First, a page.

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Senators Look For More Ways To Boost Adoptions

Leon County Judge John Cooper on June 30, 2022, in a screen grab from The Florida Channel.
The Florida Channel
Leon County Judge John Cooper on June 30, 2022, in a screen grab from The Florida Channel.

A bill that would provide incentives to state employees who adopt children in Florida's foster-care system continued moving forward Wednesday with several changes.

The Senate Health and Human Services Appropriations Subcommittee unanimously approved the measure (SB 320) by Sen. Don Gaetz, R-Niceville, with amendments aimed at boosting adoptions still further.

The bill would provide a one-time cash payment of $5,000 per child to state employees who adopt children from the foster-care system and $10,000 per child for those who adopt children who also have special needs.

After the amendments, the bill now includes what Sen. Aaron Bean, R-Fernandina Beach, called the "Why Wait Amendment," making eligibility retroactive to Jan. 1.

"So if someone's on the fence about adopting a child, why wait? Do it now," said Bean, who proposed the amendment. "We're going to unite some more families."

Gaetz also proposed an amendment that would bar the Department of Children and Families and the privatized community-based care agencies from "showing prejudice if a foster-care parent wishes to home-school a child placed within their home by the child-welfare system."

"There was literally a rule that the department had that said that if you were a home-schooling family, you couldn't be a foster-care family and in the pipeline for adoption," Gaetz said. "When we pushed on the department, they said they had no evidence to support that rule, and they were going to repeal or change the rule. We want to make sure it's changed in statute as well."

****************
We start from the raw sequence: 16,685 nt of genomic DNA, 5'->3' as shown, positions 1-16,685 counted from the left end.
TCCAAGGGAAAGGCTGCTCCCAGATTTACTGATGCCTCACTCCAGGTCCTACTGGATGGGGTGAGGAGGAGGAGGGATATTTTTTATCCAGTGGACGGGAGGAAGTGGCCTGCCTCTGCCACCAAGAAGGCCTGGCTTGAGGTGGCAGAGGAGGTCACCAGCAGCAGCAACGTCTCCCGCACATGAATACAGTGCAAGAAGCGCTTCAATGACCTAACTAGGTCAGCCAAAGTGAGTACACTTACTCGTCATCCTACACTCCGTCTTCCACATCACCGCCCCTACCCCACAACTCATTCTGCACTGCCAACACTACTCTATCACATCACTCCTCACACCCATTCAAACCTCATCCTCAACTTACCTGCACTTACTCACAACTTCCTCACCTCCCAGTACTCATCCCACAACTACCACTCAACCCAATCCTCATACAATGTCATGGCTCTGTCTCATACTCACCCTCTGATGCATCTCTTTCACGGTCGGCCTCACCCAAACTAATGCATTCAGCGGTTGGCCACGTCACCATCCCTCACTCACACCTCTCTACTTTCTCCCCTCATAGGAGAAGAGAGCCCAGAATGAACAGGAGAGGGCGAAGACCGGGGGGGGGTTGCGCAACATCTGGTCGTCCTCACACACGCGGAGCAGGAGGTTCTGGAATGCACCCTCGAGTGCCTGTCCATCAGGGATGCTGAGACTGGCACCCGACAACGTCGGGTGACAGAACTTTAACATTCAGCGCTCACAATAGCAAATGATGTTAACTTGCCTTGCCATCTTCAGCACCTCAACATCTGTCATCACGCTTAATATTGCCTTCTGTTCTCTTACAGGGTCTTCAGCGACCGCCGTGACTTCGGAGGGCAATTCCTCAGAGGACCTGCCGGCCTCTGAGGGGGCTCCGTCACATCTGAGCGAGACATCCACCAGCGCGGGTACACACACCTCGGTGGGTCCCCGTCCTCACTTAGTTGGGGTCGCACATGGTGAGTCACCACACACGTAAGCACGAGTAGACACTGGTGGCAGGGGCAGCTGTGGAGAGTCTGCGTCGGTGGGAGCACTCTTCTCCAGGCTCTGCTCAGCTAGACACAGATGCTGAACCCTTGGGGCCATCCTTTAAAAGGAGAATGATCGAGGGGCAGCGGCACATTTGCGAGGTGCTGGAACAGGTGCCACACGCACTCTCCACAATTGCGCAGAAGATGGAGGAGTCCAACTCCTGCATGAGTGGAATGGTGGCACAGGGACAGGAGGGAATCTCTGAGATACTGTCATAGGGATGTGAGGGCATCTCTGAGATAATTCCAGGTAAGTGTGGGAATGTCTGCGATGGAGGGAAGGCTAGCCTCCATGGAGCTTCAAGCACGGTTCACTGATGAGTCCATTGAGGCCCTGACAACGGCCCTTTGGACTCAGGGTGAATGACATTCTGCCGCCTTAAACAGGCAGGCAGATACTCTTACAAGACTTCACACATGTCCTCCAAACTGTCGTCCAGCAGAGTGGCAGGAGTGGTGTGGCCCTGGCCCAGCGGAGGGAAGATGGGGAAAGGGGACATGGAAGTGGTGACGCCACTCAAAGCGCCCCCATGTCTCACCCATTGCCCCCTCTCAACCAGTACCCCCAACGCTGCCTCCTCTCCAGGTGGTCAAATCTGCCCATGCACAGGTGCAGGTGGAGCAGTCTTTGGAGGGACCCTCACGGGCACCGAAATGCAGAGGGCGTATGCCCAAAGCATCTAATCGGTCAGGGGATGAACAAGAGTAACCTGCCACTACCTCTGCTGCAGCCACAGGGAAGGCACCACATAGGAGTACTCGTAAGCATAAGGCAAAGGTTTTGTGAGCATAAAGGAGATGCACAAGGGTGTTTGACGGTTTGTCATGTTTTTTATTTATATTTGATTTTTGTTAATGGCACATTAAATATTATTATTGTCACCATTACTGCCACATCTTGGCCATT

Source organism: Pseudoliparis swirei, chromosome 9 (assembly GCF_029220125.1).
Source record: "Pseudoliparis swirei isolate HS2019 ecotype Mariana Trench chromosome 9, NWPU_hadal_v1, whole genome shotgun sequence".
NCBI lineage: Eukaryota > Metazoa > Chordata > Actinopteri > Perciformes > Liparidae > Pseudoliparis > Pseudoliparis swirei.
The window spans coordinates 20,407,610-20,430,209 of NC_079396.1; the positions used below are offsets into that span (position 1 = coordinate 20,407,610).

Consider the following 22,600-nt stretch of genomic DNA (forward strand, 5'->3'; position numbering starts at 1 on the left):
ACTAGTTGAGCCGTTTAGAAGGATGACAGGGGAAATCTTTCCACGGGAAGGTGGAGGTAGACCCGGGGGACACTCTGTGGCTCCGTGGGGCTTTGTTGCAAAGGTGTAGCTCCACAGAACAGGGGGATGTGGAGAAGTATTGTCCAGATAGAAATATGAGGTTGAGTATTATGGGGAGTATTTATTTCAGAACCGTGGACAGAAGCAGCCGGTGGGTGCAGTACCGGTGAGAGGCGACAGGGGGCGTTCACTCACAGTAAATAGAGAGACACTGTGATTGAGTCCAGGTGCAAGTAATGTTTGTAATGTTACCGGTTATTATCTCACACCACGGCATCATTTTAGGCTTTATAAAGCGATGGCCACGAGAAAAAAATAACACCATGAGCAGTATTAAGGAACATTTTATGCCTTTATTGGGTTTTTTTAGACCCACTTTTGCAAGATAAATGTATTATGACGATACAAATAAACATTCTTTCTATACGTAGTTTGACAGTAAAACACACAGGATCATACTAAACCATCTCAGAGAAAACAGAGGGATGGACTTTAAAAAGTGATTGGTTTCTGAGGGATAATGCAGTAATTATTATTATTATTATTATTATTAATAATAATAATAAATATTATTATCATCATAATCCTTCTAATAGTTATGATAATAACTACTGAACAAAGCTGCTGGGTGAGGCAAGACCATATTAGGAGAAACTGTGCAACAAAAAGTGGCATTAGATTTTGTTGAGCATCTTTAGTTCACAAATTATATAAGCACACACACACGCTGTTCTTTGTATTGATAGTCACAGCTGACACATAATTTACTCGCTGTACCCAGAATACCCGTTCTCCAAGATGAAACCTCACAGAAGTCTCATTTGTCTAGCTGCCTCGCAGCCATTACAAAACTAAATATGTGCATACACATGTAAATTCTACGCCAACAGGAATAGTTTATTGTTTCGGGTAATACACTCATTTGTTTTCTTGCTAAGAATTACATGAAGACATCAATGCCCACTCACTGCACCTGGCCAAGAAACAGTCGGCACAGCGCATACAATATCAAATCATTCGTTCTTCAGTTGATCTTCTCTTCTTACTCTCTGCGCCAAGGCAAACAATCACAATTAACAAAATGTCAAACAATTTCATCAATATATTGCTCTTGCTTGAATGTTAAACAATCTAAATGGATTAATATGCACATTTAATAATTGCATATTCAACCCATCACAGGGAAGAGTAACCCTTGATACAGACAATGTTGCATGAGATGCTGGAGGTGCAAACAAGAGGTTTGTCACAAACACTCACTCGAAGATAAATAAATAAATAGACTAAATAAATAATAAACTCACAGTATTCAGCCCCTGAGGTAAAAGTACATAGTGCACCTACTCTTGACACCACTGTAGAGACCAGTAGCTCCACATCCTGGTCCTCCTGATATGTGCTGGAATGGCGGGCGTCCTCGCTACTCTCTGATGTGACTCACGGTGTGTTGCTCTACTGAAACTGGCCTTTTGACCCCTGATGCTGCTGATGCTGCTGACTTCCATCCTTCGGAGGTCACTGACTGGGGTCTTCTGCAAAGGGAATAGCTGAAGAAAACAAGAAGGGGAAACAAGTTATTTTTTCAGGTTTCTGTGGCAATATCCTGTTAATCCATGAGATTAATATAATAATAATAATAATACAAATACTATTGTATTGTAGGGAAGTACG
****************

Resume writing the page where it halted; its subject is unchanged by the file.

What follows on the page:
"What kind of accountability do we have when it comes to home-schooling, checking on the children?" asked Sen. Chris Smith, D-Ft. Lauderdale.

Gaetz, a former school superintendent, said school districts have a process for making sure that an approved plan for home-schooling a child is being carried out.

He also pointed to last year's budget allocation for nearly 200 more child-protective investigators in the state child-welfare system.

"We have the eyes and we have the ears," Gaetz said. "No one has any evidence whatsoever that there has been any problem associated with home-schooling children in the foster care system or in adoptive families."

That amendment passed as well.

A third change would require a follow-up visit by child-welfare officials one year after an adoption is finalized. As written, it would charge the Department of Children and Families or the community-based care agencies with conducting the visits.

But Sen. Eleanor Sobel, D-Hollywood, said the bill ought to clarify which agency is accountable.

"That's something that could easily slip through the cracks," Sobel said. "I think we need to decide whether it's (the department) or the (community-based care agencies) … My preference is, since the CBCs are getting extra money to do this, they should be doing the follow-up."

Gaetz agreed, promising to further amend the bill to that effect. He also noted that families who adopt children often face challenges as a result.

"Sadly, we have some circumstances where some children are actually brought back," he said. "What we're trying to do here is to have a contact point to say somebody has to stay in touch with these families --- not to intrude on their lives, but to offer any kind of support or help that they might need."

The bill, at least in part, would re-create a popular adoption program that began in 2000 but was repealed in 2010, due to declining state revenues during the recession.